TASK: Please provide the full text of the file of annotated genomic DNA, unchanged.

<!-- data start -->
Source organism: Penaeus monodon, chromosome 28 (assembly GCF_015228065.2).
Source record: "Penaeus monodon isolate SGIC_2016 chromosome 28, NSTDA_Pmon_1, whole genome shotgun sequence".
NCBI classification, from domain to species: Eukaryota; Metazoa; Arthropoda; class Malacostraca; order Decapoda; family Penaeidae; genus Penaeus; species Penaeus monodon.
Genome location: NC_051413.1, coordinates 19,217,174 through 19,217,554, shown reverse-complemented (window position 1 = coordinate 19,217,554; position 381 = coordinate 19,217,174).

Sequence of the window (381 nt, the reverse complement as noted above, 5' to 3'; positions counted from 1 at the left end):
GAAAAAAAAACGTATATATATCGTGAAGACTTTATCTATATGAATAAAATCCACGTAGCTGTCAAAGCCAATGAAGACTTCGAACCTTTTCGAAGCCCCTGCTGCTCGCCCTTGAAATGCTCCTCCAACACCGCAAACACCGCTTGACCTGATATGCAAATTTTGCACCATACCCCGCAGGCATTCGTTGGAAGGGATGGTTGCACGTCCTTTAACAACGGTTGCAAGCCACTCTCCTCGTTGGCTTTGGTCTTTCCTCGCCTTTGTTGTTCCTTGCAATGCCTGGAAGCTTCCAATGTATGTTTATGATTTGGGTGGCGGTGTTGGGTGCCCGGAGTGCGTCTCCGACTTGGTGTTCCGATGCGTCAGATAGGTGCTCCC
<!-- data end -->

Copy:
Source organism: Penaeus monodon, chromosome 28 (assembly GCF_015228065.2).
Source record: "Penaeus monodon isolate SGIC_2016 chromosome 28, NSTDA_Pmon_1, whole genome shotgun sequence".
NCBI classification, from domain to species: Eukaryota; Metazoa; Arthropoda; class Malacostraca; order Decapoda; family Penaeidae; genus Penaeus; species Penaeus monodon.
Genome location: NC_051413.1, coordinates 19,217,174 through 19,217,554, shown reverse-complemented (window position 1 = coordinate 19,217,554; position 381 = coordinate 19,217,174).

Sequence of the window (381 nt, the reverse complement as noted above, 5' to 3'; positions counted from 1 at the left end):
GAAAAAAAAACGTATATATATCGTGAAGACTTTATCTATATGAATAAAATCCACGTAGCTGTCAAAGCCAATGAAGACTTCGAACCTTTTCGAAGCCCCTGCTGCTCGCCCTTGAAATGCTCCTCCAACACCGCAAACACCGCTTGACCTGATATGCAAATTTTGCACCATACCCCGCAGGCATTCGTTGGAAGGGATGGTTGCACGTCCTTTAACAACGGTTGCAAGCCACTCTCCTCGTTGGCTTTGGTCTTTCCTCGCCTTTGTTGTTCCTTGCAATGCCTGGAAGCTTCCAATGTATGTTTATGATTTGGGTGGCGGTGTTGGGTGCCCGGAGTGCGTCTCCGACTTGGTGTTCCGATGCGTCAGATAGGTGCTCCC